Stochastic logic allows complex arithmetic to be performed with very simple logic, but it suffers from high latency and poor precision. Furthermore, the results are always somewhat inaccurate due to random fluctuations. The random or pseudorandom sources required to generate the representation are costly, consuming a majority of the circuit area (and diminishing the overall gains in area). This chapter reexamines the foundations of stochastic computing and comes to some surprising conclusions. It demonstrates that one can compute deterministically using the same structures that are used to compute stochastically. In doing so, the latency is reduced by an exponential factor; also, the area is reduced significantly (and this correlates with a reduction in power); and finally, one obtains completely accurate results, with no errors or uncertainty. This chapter also explores an alternate view of this deterministic approach. Instead of viewing signals as digital bit streams, we can view them as periodic signals, with the value encoded as the fraction of the time that the signal is in the high (on) state compared to the low (off) state in each cycle. Thus we have a time-based encoding. All of the constructs developed for stochastic computing can be used to compute on these periodic signals, so the designs are very efficient in terms of area and power. Given how precisely values can be encoded in the time, the method could produce designs that have much lower latency that conventional ones.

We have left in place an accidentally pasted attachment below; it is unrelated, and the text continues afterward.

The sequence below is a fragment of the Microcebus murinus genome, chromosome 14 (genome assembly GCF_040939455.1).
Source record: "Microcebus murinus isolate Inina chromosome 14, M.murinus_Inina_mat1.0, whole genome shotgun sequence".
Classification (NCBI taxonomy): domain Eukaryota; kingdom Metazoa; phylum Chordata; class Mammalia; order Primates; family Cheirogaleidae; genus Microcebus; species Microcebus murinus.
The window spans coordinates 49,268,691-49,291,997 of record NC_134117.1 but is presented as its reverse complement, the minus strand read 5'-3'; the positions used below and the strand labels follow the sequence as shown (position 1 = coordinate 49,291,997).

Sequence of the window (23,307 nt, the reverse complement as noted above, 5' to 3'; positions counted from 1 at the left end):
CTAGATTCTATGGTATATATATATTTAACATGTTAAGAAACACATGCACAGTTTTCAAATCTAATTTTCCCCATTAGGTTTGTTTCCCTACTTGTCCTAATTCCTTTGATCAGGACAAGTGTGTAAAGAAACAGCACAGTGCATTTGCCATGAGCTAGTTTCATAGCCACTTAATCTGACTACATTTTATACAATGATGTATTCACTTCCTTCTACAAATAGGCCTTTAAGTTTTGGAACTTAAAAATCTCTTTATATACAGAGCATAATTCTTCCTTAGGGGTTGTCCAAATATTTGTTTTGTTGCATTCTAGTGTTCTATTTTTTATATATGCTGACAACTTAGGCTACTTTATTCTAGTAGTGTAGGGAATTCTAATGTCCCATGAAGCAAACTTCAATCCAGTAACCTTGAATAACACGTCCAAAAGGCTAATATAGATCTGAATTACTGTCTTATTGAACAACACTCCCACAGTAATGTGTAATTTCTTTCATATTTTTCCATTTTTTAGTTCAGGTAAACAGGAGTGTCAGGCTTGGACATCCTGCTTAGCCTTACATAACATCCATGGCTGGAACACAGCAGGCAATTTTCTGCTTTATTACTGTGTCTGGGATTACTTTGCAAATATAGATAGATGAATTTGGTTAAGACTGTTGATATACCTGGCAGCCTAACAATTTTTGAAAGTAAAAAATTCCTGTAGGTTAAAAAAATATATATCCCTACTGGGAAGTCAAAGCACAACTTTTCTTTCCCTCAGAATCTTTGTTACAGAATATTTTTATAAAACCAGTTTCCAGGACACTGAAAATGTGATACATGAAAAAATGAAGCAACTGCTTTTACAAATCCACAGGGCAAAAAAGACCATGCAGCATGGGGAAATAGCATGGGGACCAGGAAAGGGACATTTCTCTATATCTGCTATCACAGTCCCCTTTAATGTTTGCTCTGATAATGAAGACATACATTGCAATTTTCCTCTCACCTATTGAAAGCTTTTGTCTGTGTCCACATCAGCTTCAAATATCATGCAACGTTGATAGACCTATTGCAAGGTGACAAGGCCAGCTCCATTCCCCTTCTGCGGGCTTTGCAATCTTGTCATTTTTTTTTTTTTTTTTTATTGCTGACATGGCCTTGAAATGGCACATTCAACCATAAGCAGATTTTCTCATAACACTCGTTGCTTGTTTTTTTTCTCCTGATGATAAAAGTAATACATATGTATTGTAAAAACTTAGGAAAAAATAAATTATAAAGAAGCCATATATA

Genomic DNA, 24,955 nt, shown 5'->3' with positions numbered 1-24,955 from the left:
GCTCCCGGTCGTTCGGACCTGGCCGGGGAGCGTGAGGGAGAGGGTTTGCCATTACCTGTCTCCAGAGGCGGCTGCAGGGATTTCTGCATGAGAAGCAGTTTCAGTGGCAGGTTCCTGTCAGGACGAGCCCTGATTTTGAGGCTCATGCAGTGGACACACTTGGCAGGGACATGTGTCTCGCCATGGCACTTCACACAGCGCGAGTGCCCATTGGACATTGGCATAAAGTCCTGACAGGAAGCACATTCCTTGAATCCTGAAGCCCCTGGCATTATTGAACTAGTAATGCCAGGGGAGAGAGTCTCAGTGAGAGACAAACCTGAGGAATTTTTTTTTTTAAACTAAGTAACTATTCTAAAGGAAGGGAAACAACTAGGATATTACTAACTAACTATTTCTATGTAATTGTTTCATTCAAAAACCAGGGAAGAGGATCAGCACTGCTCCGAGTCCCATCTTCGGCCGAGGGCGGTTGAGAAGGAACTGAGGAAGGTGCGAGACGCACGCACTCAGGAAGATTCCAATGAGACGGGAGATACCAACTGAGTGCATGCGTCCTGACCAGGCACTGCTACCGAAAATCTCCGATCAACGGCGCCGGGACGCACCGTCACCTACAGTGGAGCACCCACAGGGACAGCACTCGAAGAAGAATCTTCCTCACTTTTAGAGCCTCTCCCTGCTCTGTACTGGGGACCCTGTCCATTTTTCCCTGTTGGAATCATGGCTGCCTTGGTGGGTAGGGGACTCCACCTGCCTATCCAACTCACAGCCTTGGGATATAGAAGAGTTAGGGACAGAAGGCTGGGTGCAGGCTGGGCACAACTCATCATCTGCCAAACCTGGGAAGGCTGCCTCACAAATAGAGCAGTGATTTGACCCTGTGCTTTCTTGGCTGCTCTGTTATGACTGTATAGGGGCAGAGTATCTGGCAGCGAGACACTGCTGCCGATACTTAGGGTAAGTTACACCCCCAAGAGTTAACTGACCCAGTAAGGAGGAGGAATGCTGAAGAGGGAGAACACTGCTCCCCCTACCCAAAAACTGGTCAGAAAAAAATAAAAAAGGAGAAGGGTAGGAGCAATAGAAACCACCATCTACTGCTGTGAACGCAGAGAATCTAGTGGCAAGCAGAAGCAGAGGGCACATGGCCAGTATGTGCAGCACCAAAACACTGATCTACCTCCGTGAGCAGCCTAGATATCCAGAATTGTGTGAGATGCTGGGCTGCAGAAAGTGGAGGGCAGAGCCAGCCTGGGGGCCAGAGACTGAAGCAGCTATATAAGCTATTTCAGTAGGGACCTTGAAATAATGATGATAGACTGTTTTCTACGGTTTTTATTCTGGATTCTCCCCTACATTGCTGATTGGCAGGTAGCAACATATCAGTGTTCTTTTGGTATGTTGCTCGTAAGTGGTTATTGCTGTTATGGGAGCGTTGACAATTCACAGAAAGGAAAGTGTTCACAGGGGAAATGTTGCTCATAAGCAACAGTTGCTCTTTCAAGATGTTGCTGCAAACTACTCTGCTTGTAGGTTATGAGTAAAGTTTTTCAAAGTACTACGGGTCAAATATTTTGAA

|Original language||English (US)|
|Title of host publication||Stochastic Computing|
|Subtitle of host publication||Techniques and Applications|
|Publisher||Springer International Publishing|
|Number of pages||16|
|State||Published - Feb 18 2019|
Bibliographical notePublisher Copyright:
© Springer Nature Switzerland AG 2019. All rights reserved.
Copyright 2020 Elsevier B.V., All rights reserved.
- Deterministic computation
- Pulse-width modulation
- Time-based computing